among mainstream conservationists, politically correct. In the U.S., for instance, obsessive
poisoning, sniping, and marking behavior may underlie the ongoing USDA Wildlife Services
war on coyotes; the hatred of feral cats manifested by many pro-bird organizations; and the
national purge of non-native species now being engineered by the Invasive Species Council,
appointed in February 1999 by President Bill Clinton.
The poisoning/sniping/marking mentality is also overtly expressed wherever either
sport hunting or traditional catch-and-kill animal control are practiced––or witch-hunts, or
genocide. Both historically and currently, the offending individuals or even a whole society
need only define potential human victims in animal terms to unleash the same mayhem typically
inflicted on “nuisance” creatures.
It seems not incidental that while cats have often been aggressively persecuted, the
words most often associated with a violent response have canine reference.
The novelist Sir Walter Scott noted this especially early. In Ivanhoe (1820), Scott
foreshadowed the viciousness of intolerant and avaricious “nobles” with scenes in which they
derided their victims as “French dogs,” “English dogs,” and “dogs of Jews.” The more often
a character maligned dogs, the more likely he was to be engaged soon in rape, murder, torture,
robbery, and expelling Jews from England so as to take their possessions.
Scott mentioned as well that despite the frequency with which dogs are kicked,
starved, and beaten, most are culpable for nothing worse than having trusted humans.
Scott had little if any direct involvement in the rise of the humane movement, which
first defined itself within his lifetime. Yet his hugely popular writings, whose heroes and
heroines always had loyal and beloved dogs, may have contributed much to the pro-dog attitudes
emerging in Victorian times and prevailing in Britain today.
Just 133,400 dogs entered British shelters in 1998, for example, as abandonees or
strays. Only 22,000 dogs were killed in shelters, for a national rate of 0.39 dogs killed per
thousand humans. In the U.S., only Bozeman, Montana does even half as well. As a nation,
the U.S. kills dogs at 23 times the British rate––and that’s after an 80% reduction from the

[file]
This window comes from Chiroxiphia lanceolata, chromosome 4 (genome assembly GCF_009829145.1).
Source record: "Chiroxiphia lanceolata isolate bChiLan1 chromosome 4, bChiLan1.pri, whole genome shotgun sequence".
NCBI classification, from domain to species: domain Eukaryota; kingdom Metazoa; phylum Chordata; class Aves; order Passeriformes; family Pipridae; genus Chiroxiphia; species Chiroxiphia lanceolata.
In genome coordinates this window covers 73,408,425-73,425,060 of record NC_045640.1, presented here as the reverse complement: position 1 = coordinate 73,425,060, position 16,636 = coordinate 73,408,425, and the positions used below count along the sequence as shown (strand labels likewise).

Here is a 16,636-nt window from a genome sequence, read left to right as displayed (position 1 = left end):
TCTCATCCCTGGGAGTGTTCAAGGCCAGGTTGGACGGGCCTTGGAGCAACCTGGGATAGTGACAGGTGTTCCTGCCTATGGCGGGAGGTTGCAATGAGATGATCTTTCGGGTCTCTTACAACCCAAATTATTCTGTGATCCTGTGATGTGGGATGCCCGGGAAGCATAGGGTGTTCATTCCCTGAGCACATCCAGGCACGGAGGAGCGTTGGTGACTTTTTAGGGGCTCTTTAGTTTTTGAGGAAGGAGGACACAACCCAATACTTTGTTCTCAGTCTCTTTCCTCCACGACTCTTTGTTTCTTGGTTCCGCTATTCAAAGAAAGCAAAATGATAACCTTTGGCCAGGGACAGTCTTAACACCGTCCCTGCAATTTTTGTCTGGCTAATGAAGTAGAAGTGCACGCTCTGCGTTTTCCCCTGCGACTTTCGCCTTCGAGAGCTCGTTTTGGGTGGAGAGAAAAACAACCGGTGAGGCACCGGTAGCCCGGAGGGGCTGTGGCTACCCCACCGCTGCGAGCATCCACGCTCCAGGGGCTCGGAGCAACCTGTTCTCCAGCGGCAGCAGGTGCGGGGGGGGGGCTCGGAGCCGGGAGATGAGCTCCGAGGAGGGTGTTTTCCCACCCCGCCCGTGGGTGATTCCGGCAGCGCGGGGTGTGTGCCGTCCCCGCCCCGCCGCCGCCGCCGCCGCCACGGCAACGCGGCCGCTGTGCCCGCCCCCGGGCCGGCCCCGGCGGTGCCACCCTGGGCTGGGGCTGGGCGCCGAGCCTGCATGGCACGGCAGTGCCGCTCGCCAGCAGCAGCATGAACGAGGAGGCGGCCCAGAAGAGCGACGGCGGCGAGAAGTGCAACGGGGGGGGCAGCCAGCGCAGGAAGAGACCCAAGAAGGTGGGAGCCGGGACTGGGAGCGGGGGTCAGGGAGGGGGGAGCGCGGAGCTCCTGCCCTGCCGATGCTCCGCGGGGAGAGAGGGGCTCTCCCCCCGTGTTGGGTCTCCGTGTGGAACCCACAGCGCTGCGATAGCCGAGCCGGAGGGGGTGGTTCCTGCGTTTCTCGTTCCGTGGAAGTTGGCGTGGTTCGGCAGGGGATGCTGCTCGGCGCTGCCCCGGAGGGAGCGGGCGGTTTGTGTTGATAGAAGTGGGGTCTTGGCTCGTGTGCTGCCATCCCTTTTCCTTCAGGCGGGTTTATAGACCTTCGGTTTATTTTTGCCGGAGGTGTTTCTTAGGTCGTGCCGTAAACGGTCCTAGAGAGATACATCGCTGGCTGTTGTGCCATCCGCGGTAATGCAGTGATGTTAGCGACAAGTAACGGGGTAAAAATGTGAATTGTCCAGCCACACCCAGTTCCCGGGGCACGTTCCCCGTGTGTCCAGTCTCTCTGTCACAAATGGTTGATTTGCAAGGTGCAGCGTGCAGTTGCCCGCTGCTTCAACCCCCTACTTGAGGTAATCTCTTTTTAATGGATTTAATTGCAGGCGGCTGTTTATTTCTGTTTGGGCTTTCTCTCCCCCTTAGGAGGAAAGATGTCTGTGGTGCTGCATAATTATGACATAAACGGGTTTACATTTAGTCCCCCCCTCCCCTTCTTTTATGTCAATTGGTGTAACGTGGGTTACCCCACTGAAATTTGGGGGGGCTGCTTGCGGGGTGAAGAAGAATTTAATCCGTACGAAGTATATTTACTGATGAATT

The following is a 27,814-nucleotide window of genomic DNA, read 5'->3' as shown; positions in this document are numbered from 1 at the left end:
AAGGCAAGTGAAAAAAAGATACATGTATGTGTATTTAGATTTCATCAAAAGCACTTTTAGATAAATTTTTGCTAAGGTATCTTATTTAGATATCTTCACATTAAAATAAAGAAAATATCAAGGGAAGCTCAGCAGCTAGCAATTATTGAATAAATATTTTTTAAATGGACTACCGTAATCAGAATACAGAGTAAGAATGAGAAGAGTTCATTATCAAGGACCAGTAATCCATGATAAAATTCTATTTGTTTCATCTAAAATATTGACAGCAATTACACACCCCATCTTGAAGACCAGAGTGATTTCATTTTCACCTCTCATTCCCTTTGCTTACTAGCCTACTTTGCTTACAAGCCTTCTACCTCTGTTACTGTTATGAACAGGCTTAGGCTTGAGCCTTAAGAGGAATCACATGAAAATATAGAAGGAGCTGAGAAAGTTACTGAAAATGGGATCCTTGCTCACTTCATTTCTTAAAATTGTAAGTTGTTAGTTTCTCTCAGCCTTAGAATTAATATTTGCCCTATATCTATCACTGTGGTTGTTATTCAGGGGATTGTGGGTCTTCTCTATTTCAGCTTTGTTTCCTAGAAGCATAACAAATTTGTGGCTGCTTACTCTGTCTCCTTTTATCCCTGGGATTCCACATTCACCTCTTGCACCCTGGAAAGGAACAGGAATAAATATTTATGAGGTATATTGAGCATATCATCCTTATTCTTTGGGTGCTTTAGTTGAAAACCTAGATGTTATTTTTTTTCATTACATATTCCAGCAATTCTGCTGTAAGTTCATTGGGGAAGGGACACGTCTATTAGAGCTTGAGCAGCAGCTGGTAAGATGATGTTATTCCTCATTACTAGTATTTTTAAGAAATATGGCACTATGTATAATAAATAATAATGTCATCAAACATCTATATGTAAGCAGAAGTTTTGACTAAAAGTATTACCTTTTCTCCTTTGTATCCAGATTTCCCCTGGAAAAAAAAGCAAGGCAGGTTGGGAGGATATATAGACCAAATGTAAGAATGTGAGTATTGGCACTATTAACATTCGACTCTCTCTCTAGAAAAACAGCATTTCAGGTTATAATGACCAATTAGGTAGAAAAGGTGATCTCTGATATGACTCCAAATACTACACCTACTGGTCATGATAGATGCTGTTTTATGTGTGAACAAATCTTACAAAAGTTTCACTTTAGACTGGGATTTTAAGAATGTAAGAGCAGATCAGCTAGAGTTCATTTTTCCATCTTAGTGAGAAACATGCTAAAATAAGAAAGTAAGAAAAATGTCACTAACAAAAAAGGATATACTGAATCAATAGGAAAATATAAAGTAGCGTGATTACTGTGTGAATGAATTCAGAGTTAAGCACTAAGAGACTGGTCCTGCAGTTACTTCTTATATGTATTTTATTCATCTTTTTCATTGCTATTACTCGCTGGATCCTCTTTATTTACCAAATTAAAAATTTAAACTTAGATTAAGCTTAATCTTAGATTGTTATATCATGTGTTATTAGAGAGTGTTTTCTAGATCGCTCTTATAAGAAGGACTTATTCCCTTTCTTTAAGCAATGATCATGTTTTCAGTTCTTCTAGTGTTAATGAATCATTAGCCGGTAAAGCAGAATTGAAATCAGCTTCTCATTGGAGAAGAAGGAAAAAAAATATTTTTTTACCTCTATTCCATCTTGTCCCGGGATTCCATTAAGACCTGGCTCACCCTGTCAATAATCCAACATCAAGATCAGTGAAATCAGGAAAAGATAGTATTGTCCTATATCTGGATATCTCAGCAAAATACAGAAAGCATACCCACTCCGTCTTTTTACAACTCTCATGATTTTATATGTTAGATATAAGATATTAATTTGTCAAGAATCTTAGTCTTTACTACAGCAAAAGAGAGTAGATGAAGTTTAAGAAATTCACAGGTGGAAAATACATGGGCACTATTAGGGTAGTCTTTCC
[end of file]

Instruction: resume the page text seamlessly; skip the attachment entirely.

U.S. dog-killing rate of 35 years ago, before the advent of neutering.
The comparison doesn’t end there. Britain has just 20% of the U.S. human population,
and 74% of the per capita income, yet the three leading British dog-related charities, the
Dogs Home Battersea, National Canine Defence League, and the Royal SPCA, are each
among the 10 wealthiest humane organizations worldwide; pay top executive salaries of about
half the U.S. level for comparable positions, as the British attitude seems to be that money
given to help dogs should be spent on dogs; and are increasingly distinguished for sharing
resources to assist dog (and cat) neutering and rescue work abroad.
None of this seems known or appreciated by one Vivek L. Dev, who disgraced the
September 4, 1999 edition of The Times of India with an op-ed diatribe denouncing the efforts
of the Animal Welfare Board of India and member agencies to achieve no-kill animal control
throughout India by 2005. This goal was adopted as national policy in December 1997.
“In Mumbai,” Dev fumed, “if we do not put a stop to the antics of some busy bodies
and animal rights groups, we will soon have to pray for a Pied Piper to deliver us from
stray dogs. The Bombay Municipal Corporation, which used to effectively deal with the
problem [by electrocuting dogs en masse] has been restrained by the High Court from killing
stray dogs and directed to work in coordination with animal rights groups to sterilize stray
dogs,” Dev lamented. Dev called this “an egregious lapse of practical judgement.”
Ignorant that high-volume neutering has now reduced the U.S. animal shelter killing
toll by nearly 75% in 15 years, after more than a century of high-volume killing achieved no
reductions at all, Dev alleged that neutering is an unproven approach to controlling dog populations,
and that foreign activists are using India to test it before trying it at home.
Continued Dev, “The issue essentially is not about cruelty to stray dogs; rather it is